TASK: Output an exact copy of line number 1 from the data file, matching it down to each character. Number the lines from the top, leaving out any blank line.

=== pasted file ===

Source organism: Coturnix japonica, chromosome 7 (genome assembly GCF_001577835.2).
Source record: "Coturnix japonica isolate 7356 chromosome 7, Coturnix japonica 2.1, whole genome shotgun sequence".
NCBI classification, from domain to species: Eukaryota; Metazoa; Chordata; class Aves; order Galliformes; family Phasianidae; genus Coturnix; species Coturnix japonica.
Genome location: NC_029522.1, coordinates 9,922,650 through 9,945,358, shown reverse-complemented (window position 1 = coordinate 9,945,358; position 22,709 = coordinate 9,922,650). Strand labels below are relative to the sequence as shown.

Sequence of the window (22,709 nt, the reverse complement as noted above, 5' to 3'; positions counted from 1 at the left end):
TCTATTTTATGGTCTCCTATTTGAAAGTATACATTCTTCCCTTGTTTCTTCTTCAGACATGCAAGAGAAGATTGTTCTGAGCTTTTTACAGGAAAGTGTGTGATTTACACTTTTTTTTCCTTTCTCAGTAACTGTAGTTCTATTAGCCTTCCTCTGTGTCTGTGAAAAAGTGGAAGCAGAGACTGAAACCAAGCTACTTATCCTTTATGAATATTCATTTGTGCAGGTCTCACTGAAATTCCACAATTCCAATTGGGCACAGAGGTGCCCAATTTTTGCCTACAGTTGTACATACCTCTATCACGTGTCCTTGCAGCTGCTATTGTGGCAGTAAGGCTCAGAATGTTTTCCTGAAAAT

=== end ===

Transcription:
Source organism: Coturnix japonica, chromosome 7 (genome assembly GCF_001577835.2).